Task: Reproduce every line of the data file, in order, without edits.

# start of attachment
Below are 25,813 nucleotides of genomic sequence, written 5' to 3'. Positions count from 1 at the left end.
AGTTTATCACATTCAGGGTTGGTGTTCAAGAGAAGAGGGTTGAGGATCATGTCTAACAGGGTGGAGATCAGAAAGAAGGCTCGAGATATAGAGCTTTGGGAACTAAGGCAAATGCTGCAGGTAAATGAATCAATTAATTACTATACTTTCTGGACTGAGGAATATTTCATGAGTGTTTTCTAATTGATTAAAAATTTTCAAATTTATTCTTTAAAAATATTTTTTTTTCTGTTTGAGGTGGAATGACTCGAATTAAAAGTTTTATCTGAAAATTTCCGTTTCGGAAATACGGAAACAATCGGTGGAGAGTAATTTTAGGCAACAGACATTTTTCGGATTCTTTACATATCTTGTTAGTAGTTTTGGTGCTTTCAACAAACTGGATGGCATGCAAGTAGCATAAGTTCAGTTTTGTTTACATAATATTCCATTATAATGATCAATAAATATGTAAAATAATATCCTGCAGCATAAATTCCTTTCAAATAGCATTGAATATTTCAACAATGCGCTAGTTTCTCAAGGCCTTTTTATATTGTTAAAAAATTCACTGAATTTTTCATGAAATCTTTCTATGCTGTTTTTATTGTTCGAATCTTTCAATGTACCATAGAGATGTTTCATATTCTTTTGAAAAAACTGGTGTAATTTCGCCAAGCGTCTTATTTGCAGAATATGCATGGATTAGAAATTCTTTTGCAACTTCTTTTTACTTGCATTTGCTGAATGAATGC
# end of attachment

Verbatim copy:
Below are 25,813 nucleotides of genomic sequence, written 5' to 3'. Positions count from 1 at the left end.
AGTTTATCACATTCAGGGTTGGTGTTCAAGAGAAGAGGGTTGAGGATCATGTCTAACAGGGTGGAGATCAGAAAGAAGGCTCGAGATATAGAGCTTTGGGAACTAAGGCAAATGCTGCAGGTAAATGAATCAATTAATTACTATACTTTCTGGACTGAGGAATATTTCATGAGTGTTTTCTAATTGATTAAAAATTTTCAAATTTATTCTTTAAAAATATTTTTTTTTCTGTTTGAGGTGGAATGACTCGAATTAAAAGTTTTATCTGAAAATTTCCGTTTCGGAAATACGGAAACAATCGGTGGAGAGTAATTTTAGGCAACAGACATTTTTCGGATTCTTTACATATCTTGTTAGTAGTTTTGGTGCTTTCAACAAACTGGATGGCATGCAAGTAGCATAAGTTCAGTTTTGTTTACATAATATTCCATTATAATGATCAATAAATATGTAAAATAATATCCTGCAGCATAAATTCCTTTCAAATAGCATTGAATATTTCAACAATGCGCTAGTTTCTCAAGGCCTTTTTATATTGTTAAAAAATTCACTGAATTTTTCATGAAATCTTTCTATGCTGTTTTTATTGTTCGAATCTTTCAATGTACCATAGAGATGTTTCATATTCTTTTGAAAAAACTGGTGTAATTTCGCCAAGCGTCTTATTTGCAGAATATGCATGGATTAGAAATTCTTTTGCAACTTCTTTTTACTTGCATTTGCTGAATGAATGC